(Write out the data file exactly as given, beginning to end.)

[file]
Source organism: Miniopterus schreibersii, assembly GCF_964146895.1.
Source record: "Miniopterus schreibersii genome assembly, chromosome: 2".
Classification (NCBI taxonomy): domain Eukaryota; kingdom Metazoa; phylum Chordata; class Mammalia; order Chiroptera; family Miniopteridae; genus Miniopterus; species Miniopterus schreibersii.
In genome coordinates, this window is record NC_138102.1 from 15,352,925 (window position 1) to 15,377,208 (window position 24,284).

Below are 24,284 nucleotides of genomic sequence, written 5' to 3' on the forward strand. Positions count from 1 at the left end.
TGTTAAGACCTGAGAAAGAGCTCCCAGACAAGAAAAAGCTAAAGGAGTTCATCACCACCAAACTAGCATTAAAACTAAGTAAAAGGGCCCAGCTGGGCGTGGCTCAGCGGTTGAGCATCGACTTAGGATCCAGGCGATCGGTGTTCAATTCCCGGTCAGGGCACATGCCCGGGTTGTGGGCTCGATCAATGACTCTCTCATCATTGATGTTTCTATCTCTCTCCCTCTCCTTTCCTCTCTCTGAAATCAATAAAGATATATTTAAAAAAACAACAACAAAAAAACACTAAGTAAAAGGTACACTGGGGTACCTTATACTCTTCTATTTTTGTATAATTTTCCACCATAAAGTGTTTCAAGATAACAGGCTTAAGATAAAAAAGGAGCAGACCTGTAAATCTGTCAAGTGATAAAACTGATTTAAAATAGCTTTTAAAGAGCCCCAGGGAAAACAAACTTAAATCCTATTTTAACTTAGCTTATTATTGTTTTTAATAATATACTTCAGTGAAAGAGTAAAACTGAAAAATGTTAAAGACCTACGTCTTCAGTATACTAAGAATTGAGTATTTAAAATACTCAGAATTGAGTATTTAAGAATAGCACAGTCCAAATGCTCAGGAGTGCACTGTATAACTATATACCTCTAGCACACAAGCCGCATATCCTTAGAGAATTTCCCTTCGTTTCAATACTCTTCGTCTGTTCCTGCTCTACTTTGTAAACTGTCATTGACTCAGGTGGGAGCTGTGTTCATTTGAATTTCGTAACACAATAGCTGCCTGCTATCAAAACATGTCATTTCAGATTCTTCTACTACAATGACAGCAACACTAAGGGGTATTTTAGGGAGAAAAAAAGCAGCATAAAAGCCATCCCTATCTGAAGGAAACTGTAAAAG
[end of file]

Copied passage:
Source organism: Miniopterus schreibersii, assembly GCF_964146895.1.
Source record: "Miniopterus schreibersii genome assembly, chromosome: 2".
Classification (NCBI taxonomy): domain Eukaryota; kingdom Metazoa; phylum Chordata; class Mammalia; order Chiroptera; family Miniopteridae; genus Miniopterus; species Miniopterus schreibersii.
In genome coordinates, this window is record NC_138102.1 from 15,352,925 (window position 1) to 15,377,208 (window position 24,284).

Below are 24,284 nucleotides of genomic sequence, written 5' to 3' on the forward strand. Positions count from 1 at the left end.
TGTTAAGACCTGAGAAAGAGCTCCCAGACAAGAAAAAGCTAAAGGAGTTCATCACCACCAAACTAGCATTAAAACTAAGTAAAAGGGCCCAGCTGGGCGTGGCTCAGCGGTTGAGCATCGACTTAGGATCCAGGCGATCGGTGTTCAATTCCCGGTCAGGGCACATGCCCGGGTTGTGGGCTCGATCAATGACTCTCTCATCATTGATGTTTCTATCTCTCTCCCTCTCCTTTCCTCTCTCTGAAATCAATAAAGATATATTTAAAAAAACAACAACAAAAAAACACTAAGTAAAAGGTACACTGGGGTACCTTATACTCTTCTATTTTTGTATAATTTTCCACCATAAAGTGTTTCAAGATAACAGGCTTAAGATAAAAAAGGAGCAGACCTGTAAATCTGTCAAGTGATAAAACTGATTTAAAATAGCTTTTAAAGAGCCCCAGGGAAAACAAACTTAAATCCTATTTTAACTTAGCTTATTATTGTTTTTAATAATATACTTCAGTGAAAGAGTAAAACTGAAAAATGTTAAAGACCTACGTCTTCAGTATACTAAGAATTGAGTATTTAAAATACTCAGAATTGAGTATTTAAGAATAGCACAGTCCAAATGCTCAGGAGTGCACTGTATAACTATATACCTCTAGCACACAAGCCGCATATCCTTAGAGAATTTCCCTTCGTTTCAATACTCTTCGTCTGTTCCTGCTCTACTTTGTAAACTGTCATTGACTCAGGTGGGAGCTGTGTTCATTTGAATTTCGTAACACAATAGCTGCCTGCTATCAAAACATGTCATTTCAGATTCTTCTACTACAATGACAGCAACACTAAGGGGTATTTTAGGGAGAAAAAAAGCAGCATAAAAGCCATCCCTATCTGAAGGAAACTGTAAAAG